Stress Test

How the test is performed:

The treadmill test starts at a relatively slow "warm-up" speed. The treadmill speed and it's slope or inclination are increased every three minutes according to a preprogrammed protocol (Bruce is the commonest protocol in the USA, but several other protocols are perfectly acceptable). The protocol dictates the precise speed and slope. Each three minute interval is known as a Stage (Stage 1, Stage 2, Stage 3, etc. Thus a patient completing Stage 3 has exercised for 3 x 3 = 9 minutes). The patient's blood pressure is usually recorded during the second minute of each Stage. However, it may be recorded more frequently if the readings are too high or too low.

An EKG is constantly displayed on the monitor. The physician pays particular attention to the heart rate, blood pressure, changes in the EKG pattern, irregular heart rhythm, and the patient's appearance and symptoms. The treadmill is stopped when the patient achieves a target heart rate (this is 90% of the maximal heart rate predicted for the patient's age). However, if the patient is doing extremely well at peak exercise, the treadmill test may be continued further. The test may be stopped prior to achievement of the target heart rate if the patient develops significant chest discomfort, shortness of breath, dizziness, unsteady gait, etc., or if the EKG shows alarming changes or serious irregular heart beats. It may also be stopped if the blood pressure (BP) rises or falls beyond acceptable limits. Please note that the systolic BP (upper number) may normally rise to 200 at peak exercise. At the same time, the diastolic BP (lower number) remains unchanged or falls to a slight degree. In contrast, the BP of patients with hypertension or high BP will show a rise of both systolic and diastolic readings. The latter may rise above 90 - 100.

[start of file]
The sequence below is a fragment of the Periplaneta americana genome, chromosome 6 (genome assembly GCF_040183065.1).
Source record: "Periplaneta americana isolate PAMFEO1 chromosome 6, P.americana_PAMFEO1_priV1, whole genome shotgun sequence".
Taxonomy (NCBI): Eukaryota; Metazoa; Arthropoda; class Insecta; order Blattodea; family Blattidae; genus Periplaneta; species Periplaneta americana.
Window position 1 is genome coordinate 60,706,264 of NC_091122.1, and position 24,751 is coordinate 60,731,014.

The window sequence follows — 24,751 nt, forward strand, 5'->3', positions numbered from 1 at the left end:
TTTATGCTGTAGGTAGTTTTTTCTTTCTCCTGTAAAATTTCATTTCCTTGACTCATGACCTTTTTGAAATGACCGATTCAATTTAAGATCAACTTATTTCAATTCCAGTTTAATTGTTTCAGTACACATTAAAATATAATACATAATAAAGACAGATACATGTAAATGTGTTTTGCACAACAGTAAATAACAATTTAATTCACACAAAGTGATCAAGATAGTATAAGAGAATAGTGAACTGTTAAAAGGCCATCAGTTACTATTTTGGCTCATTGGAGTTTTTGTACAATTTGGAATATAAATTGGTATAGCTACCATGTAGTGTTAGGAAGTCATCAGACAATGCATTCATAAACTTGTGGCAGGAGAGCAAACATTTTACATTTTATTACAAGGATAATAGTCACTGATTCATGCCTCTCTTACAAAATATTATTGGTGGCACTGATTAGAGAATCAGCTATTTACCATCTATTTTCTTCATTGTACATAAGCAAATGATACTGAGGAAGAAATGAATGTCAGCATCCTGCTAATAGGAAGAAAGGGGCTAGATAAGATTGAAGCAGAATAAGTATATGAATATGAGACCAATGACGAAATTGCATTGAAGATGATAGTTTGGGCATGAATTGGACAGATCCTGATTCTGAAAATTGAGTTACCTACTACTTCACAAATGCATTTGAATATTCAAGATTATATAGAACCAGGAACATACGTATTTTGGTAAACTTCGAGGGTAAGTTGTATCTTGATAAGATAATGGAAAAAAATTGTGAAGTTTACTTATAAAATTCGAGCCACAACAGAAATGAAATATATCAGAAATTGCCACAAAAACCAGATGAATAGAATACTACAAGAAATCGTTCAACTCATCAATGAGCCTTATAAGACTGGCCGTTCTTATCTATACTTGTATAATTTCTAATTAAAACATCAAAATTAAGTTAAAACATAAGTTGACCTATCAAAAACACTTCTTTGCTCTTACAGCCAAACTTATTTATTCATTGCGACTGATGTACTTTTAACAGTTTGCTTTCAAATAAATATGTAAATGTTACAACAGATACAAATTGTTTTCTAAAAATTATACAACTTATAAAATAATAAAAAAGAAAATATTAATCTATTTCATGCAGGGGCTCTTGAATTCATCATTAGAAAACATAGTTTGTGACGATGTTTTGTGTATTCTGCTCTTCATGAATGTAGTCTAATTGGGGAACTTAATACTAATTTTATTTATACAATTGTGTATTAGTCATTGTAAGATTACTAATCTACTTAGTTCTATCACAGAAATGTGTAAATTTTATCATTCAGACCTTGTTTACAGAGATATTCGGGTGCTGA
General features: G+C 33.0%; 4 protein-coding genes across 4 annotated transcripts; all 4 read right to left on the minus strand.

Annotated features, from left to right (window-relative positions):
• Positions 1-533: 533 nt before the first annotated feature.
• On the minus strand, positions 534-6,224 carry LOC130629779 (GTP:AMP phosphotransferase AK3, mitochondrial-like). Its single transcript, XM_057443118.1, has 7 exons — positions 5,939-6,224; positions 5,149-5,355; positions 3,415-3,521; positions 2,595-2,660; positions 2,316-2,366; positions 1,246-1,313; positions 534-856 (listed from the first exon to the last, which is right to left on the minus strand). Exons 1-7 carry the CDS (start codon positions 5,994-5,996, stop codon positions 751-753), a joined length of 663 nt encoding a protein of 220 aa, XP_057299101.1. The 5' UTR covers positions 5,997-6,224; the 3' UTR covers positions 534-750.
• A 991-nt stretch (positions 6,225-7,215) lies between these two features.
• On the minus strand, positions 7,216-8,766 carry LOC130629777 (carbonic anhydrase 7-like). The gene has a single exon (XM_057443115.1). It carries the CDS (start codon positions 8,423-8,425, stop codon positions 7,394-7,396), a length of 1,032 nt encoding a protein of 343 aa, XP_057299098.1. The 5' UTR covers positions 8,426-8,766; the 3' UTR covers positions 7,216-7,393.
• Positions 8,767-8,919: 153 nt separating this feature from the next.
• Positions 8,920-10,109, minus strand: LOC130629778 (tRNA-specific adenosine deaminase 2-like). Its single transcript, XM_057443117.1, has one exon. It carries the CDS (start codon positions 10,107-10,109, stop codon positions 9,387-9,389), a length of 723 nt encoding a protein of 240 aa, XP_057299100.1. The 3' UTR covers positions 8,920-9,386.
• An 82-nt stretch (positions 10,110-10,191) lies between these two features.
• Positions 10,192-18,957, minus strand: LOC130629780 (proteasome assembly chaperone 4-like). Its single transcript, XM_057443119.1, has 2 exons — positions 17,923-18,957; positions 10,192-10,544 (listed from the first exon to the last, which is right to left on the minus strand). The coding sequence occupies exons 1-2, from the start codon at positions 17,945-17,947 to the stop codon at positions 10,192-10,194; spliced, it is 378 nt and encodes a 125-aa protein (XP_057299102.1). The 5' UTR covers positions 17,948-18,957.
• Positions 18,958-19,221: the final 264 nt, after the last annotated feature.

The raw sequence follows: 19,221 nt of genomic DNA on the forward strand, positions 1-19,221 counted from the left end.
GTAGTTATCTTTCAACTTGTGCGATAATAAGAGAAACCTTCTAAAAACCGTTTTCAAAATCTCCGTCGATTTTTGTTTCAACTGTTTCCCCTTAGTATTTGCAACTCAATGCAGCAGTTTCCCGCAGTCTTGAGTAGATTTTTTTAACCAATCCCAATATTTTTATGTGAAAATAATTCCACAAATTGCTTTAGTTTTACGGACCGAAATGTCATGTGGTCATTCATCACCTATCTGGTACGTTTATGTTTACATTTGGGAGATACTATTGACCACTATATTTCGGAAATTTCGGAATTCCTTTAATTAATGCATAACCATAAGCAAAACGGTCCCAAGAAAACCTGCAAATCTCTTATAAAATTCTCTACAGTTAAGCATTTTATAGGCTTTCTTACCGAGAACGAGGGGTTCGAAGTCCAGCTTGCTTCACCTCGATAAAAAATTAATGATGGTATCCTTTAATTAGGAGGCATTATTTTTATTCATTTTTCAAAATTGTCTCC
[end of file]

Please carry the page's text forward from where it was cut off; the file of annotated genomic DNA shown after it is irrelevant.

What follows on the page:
Preparing for the regular stress test:

  • The following recommendations are "generic" for all types of cardiac stress tests:
  • Do not eat or drink for three hours prior to the procedure. This reduces the likelihood of nausea that may accompany strenuous exercise after a heavy meal. Diabetics, particularly those who use insulin, hold off lantus/ levamire on previous night or that morning.
  • Beta Blockers (such as Metoprolol, Atenolol, Bystolic, etc.)  need to be stopped atleast 24 hours prior to the test.
  • Wear comfortable clothing and shoes that are suitable for exercise (women should wear either a sports bra or one with no under wire).
  • An explanation of the test is provided and the patient is asked to sign a consent form.
    • How long does the entire test take? A patient should allow approximately one hour for the entire test, including the preparation.

How safe is a regular treadmill stress test?

The risk of the stress portion of the test is very small and similar to what you would expect from any strenuous form of exercise (jogging in your neighborhood, running up a flight of stairs, etc.). Experienced medical staff is in attendance to manage the rare complications like sustained irregular heart beats, unrelieved chest pain or even a heart attack.